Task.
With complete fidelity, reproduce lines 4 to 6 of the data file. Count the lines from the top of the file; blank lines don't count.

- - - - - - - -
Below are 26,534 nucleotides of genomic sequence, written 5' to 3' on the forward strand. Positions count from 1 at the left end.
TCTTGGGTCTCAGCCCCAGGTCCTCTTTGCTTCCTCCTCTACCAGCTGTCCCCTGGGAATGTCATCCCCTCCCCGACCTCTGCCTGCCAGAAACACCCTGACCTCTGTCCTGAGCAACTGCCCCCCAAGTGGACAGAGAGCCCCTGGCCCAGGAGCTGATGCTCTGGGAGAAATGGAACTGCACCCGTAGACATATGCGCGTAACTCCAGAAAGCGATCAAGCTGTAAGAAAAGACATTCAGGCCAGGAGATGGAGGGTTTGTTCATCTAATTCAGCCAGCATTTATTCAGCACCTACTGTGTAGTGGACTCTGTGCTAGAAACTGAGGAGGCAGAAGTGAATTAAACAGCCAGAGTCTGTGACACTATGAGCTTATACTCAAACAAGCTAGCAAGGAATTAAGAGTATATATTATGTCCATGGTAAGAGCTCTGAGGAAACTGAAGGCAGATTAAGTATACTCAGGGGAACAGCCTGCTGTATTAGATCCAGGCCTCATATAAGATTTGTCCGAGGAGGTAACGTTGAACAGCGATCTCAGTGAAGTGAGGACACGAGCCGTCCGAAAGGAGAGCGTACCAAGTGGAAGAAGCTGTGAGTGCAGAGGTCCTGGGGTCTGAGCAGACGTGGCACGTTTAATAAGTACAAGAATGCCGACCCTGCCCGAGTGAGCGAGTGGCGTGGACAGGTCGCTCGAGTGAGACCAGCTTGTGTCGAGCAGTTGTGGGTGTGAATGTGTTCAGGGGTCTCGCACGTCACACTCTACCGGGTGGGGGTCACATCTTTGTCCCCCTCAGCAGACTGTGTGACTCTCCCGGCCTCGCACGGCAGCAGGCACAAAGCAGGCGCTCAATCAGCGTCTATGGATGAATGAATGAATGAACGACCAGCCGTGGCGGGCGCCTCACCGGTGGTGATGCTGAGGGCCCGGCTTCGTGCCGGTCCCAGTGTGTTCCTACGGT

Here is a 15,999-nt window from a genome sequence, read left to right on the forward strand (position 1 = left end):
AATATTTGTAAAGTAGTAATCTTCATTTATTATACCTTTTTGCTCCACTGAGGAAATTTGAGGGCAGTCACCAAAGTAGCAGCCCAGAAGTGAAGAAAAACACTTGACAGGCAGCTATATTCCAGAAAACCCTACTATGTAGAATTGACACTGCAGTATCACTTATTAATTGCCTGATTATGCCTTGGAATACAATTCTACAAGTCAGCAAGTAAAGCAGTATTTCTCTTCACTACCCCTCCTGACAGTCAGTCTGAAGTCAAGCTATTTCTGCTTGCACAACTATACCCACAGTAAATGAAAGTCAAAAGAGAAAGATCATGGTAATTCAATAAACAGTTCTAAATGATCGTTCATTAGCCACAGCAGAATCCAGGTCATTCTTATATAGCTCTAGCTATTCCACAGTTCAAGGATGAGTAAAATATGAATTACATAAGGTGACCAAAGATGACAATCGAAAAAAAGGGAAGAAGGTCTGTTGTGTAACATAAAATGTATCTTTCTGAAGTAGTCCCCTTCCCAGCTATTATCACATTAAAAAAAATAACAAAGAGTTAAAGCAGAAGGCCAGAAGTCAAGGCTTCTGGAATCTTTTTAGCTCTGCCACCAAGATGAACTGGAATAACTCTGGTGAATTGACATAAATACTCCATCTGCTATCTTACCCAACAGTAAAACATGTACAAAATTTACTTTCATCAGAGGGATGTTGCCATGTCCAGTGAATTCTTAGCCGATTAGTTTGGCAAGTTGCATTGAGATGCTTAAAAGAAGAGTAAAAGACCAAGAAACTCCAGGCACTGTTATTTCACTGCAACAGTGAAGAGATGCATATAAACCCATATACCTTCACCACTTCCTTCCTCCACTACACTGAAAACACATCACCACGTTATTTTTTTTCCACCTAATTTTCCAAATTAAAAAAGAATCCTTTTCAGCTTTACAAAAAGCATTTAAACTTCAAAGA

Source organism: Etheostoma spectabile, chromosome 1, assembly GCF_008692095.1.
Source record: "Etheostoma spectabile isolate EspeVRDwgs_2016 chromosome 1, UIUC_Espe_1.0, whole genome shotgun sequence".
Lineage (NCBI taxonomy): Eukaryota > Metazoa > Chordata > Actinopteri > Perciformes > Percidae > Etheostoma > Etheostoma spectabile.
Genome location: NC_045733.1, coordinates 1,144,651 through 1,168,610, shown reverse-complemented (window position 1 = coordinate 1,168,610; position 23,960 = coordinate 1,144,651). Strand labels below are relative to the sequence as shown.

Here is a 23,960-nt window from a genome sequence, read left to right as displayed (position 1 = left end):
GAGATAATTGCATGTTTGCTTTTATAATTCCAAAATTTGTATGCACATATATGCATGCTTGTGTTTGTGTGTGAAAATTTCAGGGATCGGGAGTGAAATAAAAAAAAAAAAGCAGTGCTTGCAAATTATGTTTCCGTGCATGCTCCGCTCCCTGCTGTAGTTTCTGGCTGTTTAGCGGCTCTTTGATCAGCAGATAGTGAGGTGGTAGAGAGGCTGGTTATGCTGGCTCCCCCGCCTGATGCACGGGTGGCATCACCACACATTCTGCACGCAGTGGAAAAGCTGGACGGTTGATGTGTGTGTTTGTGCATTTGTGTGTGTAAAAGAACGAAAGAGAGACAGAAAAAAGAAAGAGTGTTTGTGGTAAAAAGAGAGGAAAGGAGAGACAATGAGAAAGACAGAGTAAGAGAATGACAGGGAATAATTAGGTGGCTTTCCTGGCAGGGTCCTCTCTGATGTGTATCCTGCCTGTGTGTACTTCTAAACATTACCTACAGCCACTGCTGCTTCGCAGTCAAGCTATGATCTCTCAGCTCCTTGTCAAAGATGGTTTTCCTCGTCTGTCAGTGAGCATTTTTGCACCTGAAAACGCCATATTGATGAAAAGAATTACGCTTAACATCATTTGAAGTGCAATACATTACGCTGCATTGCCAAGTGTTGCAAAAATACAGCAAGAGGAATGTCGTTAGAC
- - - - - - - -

AATATTTGTAAAGTAGTAATCTTCATTTATTATACCTTTTTGCTCCACTGAGGAAATTTGAGGGCAGTCACCAAAGTAGCAGCCCAGAAGTGAAGAAAAACACTTGACAGGCAGCTATATTCCAGAAAACCCTACTATGTAGAATTGACACTGCAGTATCACTTATTAATTGCCTGATTATGCCTTGGAATACAATTCTACAAGTCAGCAAGTAAAGCAGTATTTCTCTTCACTACCCCTCCTGACAGTCAGTCTGAAGTCAAGCTATTTCTGCTTGCACAACTATACCCACAGTAAATGAAAGTCAAAAGAGAAAGATCATGGTAATTCAATAAACAGTTCTAAATGATCGTTCATTAGCCACAGCAGAATCCAGGTCATTCTTATATAGCTCTAGCTATTCCACAGTTCAAGGATGAGTAAAATATGAATTACATAAGGTGACCAAAGATGACAATCGAAAAAAAGGGAAGAAGGTCTGTTGTGTAACATAAAATGTATCTTTCTGAAGTAGTCCCCTTCCCAGCTATTATCACATTAAAAAAAATAACAAAGAGTTAAAGCAGAAGGCCAGAAGTCAAGGCTTCTGGAATCTTTTTAGCTCTGCCACCAAGATGAACTGGAATAACTCTGGTGAATTGACATAAATACTCCATCTGCTATCTTACCCAACAGTAAAACATGTACAAAATTTACTTTCATCAGAGGGATGTTGCCATGTCCAGTGAATTCTTAGCCGATTAGTTTGGCAAGTTGCATTGAGATGCTTAAAAGAAGAGTAAAAGACCAAGAAACTCCAGGCACTGTTATTTCACTGCAACAGTGAAGAGATGCATATAAACCCATATACCTTCACCACTTCCTTCCTCCACTACACTGAAAACACATCACCACGTTATTTTTTTTCCACCTAATTTTCCAAATTAAAAAAGAATCCTTTTCAGCTTTACAAAAAGCATTTAAACTTCAAAGA

Source organism: Etheostoma spectabile, chromosome 1, assembly GCF_008692095.1.
Source record: "Etheostoma spectabile isolate EspeVRDwgs_2016 chromosome 1, UIUC_Espe_1.0, whole genome shotgun sequence".